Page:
So what goes on in Vegas stays in Vegas?
The last time we visited Hoover Dam that arch bridge didn't exist, it fact the week we visited the initial towers to put cables across the canyon were blown over by high winds!
The other thing we noticed was the drop in water level compared with ten years earlier in 2006. Scaling it out from the two photos it looks like a 15 metre drop; checking the Hoover Dam site I learnt it is actually over a 51 foot drop.
The surface area when full to capacity is 650km² something that last occured in 1983 due to heavy winter snow melt. If we take a figure of say 600km² with a 15 metre drop that equals 9 Million cubic metres/tonnes of water dropped over the last ten years, massive figures.
The bridge in the background is new since then, it was started in 2005 and completed in 2010; it's part of U.S. Route 93 that joins Arizona and Nevada and is the widest concrete arch bridge in the western hemisphere apparently.
Hoover Dam viewed on 15th December 2016, my lines show the water level shown below in 2006
Hoover Dam photo taken October 2006, with approx 9,000,000m² more water!
Visiting the Turbine Hall and the Dam tour with thermal images
We first visited The Hoover Dam on a bus tour from Vegas that took most of the day, this time we could take our time as we had a hire car for a couple of weeks.
If you do visit make time for the 1.5 hour tour that takes you down into the working part of the dam with a visit to the Turbine Hall with some rather snazzy art deco features; lots of brass and marble floors.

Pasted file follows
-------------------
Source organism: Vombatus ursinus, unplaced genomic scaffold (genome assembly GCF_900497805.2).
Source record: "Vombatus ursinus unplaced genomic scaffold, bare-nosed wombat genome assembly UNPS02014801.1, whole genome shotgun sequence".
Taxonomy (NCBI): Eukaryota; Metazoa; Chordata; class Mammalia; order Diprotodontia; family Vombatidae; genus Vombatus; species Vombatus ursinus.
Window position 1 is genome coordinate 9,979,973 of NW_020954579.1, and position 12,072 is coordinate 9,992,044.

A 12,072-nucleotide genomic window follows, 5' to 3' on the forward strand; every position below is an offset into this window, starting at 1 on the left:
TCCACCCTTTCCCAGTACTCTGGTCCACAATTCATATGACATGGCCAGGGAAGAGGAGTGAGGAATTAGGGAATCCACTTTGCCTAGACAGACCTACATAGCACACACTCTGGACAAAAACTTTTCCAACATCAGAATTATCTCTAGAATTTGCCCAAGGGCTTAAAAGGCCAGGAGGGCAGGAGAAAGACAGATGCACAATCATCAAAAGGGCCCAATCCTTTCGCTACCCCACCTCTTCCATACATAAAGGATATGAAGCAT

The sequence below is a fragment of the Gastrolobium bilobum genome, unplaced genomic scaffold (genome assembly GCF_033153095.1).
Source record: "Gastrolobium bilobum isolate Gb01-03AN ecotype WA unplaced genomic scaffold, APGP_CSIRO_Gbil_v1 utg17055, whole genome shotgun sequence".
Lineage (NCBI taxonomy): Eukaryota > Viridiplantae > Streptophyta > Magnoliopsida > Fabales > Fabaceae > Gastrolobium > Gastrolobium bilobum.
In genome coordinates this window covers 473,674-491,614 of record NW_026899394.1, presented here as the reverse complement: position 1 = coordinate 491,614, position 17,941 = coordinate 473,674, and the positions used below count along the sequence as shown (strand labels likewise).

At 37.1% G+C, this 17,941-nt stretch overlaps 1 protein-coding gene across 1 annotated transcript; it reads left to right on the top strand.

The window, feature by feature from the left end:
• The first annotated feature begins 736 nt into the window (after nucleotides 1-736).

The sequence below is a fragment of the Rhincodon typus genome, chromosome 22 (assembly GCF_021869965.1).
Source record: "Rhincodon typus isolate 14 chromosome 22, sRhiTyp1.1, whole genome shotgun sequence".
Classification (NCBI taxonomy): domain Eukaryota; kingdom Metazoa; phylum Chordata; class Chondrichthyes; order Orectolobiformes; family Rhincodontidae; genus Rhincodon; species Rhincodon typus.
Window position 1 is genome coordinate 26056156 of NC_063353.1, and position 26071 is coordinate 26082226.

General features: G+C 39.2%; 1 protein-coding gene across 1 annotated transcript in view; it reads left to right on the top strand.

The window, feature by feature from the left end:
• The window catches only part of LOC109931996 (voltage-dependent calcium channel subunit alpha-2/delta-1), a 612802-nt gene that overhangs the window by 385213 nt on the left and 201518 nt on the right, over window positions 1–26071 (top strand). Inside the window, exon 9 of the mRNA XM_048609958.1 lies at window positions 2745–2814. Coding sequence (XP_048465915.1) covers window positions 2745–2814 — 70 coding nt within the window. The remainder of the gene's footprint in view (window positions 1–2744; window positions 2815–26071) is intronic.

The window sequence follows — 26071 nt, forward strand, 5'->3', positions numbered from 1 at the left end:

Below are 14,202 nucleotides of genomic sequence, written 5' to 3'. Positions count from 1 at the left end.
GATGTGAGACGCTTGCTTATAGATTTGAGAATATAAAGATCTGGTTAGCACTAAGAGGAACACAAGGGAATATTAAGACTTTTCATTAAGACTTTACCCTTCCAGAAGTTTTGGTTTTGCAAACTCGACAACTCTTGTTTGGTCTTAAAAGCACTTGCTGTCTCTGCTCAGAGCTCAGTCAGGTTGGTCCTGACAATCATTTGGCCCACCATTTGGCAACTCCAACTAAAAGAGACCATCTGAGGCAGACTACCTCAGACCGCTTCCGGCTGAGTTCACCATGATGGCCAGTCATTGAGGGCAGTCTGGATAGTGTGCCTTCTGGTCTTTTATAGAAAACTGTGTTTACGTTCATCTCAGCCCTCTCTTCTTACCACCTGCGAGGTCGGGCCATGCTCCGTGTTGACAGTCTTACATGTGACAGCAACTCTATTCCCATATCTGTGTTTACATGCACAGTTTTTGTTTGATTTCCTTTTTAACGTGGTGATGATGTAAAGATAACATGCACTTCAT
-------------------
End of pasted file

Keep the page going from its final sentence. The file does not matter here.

Was interested as an engineeer to take some FLIR One images with my iPhone and look at some of the temperature readings; hope you like the images below.
The Turbine Hall and viewing platform floor; very 1930s Art Deco style
FLIR One image processed in FLIR Tools App showing target temperature
Another FLIR One image of engineer working in the turbine hall with ancillary equipment operational
So that's what a Reliability Engineer does on holiday, visits engineering marvels and wonder at the resourses that went into realising such a massive project.
An example is the cooling of concete poured to ensure integrity involved a huge chilling process on site that could produce 1,000 tons of ice in 24 hours, it fed chilled water through 582 miles of 1 inch diameter imbedded steel pipe to ensure correct curing.
Hope you enjoyed the post, if you did then please leave a comment.